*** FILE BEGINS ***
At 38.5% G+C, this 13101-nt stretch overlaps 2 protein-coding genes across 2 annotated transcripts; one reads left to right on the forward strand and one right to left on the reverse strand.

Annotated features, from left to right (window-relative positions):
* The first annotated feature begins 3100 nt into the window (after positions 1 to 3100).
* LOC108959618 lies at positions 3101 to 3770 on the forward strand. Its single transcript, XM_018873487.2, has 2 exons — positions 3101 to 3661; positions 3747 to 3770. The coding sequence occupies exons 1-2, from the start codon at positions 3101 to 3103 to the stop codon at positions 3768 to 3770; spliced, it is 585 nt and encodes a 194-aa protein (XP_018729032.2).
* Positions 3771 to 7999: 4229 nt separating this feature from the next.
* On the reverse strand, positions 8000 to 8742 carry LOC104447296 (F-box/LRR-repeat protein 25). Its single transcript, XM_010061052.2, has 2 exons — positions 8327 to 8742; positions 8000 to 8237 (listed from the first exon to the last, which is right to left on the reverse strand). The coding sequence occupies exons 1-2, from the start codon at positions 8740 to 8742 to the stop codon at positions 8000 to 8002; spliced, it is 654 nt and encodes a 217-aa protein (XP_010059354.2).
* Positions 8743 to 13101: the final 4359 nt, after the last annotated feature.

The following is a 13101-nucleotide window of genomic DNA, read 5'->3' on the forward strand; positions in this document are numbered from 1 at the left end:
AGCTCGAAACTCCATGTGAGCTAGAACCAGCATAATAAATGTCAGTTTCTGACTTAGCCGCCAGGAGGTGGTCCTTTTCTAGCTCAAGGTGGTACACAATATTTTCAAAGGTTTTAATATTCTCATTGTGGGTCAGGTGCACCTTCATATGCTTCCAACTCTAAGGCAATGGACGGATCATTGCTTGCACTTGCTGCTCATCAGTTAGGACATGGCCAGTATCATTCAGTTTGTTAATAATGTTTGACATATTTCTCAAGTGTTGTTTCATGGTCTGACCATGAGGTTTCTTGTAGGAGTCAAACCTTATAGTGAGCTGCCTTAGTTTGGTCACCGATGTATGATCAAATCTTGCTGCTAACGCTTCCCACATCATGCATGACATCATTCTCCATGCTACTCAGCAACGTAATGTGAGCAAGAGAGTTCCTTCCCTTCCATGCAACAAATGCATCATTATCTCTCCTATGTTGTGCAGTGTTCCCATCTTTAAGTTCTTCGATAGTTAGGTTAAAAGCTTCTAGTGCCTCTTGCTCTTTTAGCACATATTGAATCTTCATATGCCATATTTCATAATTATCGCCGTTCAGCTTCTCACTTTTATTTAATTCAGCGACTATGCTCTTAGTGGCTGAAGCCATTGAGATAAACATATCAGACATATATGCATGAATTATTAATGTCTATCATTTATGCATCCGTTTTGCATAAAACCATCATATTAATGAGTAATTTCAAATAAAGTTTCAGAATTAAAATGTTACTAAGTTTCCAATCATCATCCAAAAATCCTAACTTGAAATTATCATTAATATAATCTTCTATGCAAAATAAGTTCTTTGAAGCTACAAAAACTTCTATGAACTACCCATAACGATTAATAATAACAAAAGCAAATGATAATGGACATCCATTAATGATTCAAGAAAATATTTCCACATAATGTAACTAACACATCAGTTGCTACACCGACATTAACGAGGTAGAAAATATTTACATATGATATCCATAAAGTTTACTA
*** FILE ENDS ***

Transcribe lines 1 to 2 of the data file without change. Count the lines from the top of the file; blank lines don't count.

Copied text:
At 38.5% G+C, this 13101-nt stretch overlaps 2 protein-coding genes across 2 annotated transcripts; one reads left to right on the forward strand and one right to left on the reverse strand.

Annotated features, from left to right (window-relative positions):